Geeking Out About the Dice in Wolfspell

If you aren’t a part of the Patron Horde, you may not know it yet, but the latest issue of Worlds Without Master includes my latest game: Wolfspell, a game about hard-bitten adventurers taking on a grim, perilous task that they can only accomplish by becoming puppies.

Or something of that nature.

I’m going to geek out about the dice in the game now, and if you’d like to read along at home, you can get issue two of Worlds Without Master right here.

Wolfspell is something of an amalgamation of design elements from the two most important post-apocalyptic games of our day: Apocalypse World and MonkeyDome. But all of the innovation stolen from these two games pales, pales I tell you! What really matters is that I finally found an excuse to use the dice mechanic from the Time Lord roleplaying game. This is a die trick I’ve been admiring for-almost-ever: roll two six-sided dice and you subtract the lower die from the higher die.

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I’m On Theory from the Closet!

Theory from the Closet

Over at Geeky & Genki, I’m on the latest episode of the illustrious Theory from the Closet podcast chatting with Clyde Rhoer and shooting my mouth off about all things Words Without Master, Swords Without Master, PatreonVast & StarlitWhat is a Roleplaying Game? and probably a lot more. I mean, I go on and on for just over two hours. Whew. I simply will not shut up.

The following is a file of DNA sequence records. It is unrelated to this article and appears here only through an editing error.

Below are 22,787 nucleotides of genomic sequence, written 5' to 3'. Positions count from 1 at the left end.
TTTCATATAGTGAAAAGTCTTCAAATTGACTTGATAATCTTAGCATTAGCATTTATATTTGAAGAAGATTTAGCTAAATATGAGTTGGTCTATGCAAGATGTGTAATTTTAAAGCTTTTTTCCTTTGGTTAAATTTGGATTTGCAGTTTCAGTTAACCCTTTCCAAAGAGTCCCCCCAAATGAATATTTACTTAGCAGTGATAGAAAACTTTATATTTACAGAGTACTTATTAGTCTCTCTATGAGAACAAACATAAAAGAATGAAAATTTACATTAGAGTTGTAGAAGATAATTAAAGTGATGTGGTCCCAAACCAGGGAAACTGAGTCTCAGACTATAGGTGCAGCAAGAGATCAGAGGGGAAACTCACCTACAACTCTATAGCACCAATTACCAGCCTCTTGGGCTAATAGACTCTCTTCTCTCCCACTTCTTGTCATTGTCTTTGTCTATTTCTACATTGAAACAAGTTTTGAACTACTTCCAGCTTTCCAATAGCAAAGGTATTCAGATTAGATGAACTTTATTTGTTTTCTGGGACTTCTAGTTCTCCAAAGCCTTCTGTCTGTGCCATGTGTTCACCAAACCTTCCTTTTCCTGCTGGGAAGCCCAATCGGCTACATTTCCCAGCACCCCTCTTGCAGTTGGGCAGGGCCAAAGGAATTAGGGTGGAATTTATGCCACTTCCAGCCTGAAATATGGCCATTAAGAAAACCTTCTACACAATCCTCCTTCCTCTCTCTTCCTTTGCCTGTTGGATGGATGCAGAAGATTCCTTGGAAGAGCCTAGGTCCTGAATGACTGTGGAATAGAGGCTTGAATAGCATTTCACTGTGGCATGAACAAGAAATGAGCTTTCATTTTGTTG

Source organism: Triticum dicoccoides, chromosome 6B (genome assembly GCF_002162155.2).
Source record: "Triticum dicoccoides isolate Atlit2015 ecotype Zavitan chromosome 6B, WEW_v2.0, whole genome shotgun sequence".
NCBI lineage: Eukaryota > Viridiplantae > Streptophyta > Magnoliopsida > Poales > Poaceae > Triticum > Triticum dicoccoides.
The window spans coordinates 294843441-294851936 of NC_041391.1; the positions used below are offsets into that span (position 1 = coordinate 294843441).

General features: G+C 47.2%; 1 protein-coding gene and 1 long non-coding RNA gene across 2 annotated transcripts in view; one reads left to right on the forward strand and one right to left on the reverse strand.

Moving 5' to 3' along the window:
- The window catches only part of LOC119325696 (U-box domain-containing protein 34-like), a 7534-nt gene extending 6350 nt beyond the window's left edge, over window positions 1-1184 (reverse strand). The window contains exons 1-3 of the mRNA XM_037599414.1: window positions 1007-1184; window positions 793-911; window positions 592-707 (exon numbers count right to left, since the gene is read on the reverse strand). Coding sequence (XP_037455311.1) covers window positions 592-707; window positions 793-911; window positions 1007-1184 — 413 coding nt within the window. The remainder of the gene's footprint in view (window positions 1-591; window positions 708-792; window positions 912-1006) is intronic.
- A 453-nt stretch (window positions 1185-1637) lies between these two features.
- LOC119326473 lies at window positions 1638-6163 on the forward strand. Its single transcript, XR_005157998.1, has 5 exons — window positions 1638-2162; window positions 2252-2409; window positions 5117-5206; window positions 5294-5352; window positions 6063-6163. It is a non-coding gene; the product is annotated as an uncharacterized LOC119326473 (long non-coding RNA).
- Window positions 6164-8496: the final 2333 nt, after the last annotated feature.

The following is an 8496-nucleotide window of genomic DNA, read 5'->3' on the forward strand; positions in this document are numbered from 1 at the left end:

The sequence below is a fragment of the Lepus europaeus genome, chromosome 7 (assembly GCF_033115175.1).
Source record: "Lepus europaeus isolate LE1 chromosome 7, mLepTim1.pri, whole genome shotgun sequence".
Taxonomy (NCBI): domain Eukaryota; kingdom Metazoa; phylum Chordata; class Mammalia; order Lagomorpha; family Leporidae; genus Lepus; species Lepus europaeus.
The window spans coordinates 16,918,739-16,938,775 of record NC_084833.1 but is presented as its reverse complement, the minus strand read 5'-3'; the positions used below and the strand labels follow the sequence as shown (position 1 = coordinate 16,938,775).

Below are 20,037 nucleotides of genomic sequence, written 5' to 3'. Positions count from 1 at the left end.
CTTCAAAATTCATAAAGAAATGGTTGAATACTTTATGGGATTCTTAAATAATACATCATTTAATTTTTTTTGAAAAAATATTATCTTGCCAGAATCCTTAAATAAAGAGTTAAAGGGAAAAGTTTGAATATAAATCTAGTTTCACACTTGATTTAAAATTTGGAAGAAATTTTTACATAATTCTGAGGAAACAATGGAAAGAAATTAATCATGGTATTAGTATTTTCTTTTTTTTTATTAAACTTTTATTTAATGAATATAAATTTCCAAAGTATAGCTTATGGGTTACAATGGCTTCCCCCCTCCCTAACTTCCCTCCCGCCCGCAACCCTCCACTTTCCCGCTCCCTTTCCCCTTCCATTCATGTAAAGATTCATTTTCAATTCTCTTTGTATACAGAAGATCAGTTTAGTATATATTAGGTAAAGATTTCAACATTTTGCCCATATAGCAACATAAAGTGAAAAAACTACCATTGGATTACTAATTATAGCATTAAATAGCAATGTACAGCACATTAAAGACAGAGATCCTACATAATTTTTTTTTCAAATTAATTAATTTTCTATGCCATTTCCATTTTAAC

The Post GenCon Debrief

IMAG1153I have returned, broken and filthy, from my adventures in the land of GenCon; but I have returned triumphant!

And not so broken, really. It was actually quite a healthy GenCon for me.

And the filthy part is a lie as well. Why do you people trust me?

I didn’t have a booth at GenCon this year, but I did participate in some amazing panels (one of which may have been recorded–I’ll link to it when I find out more) and in some delightful games of Vast & Starlit and Swords Without Master. One of which involved a flying saucer that was operated by touchscreens that required full-body contact and another which involved someone being seduced by a 10,000-year-old serpent goddess. I’ll leave it to you to figure out which was which.

I also managed to get copies of What is a Roleplaying Game? into the hands of . . . more than a hundred people, I think. Wow. (Even more impressive is that fact that What is a Roleplaying Game? is now available in Portuguese!) And I’ve handed out slightly less bookmarks for Words Without Master, but drummed up quite a bit of interested from potential writers, artists, and editors. (If you’ve been drummed, you can find the submission guidelines here.) Look to see the first issue by the end of next month!

My own personal haul was a bit slim this year, but I did snag one of these handy little dice rings. I got the one pictured above: two six-siders in rainbow. It’s like a mobile Swords Without Master platform with a Glum side (the one with the blue and purple edge) and a Jovial side (the one with the blue, purple and gold edge). They’ve even gone through all the trouble of shading all die results of three or less, so spotting Threads is a snap!

And I also got a super exclusive roleplaying game entitled Red Ones Go Faster about fast cars, illegal racing, and risky driving that you totally don’t have. Expect me to post more about that one once I get a chance to play it.

Eppy’s Guide to Eppy at GenCon

Warning: I failed at reading a spreadsheet. My Games on Demand schedule has be updated below to reflect my real schedule.


GenCon’s less than a week away and I’m about to head out on my annual pre-GenCon vacation in scenic Central Wisconsin.

But before I go, let me tell you about where to stalk me at GenCon. You know, in case you were into that sort of thing. Stop by, say hi, talk to me about Words Without Master, grab a free copy of What is a Roleplaying Game? and maybe game with me for a while.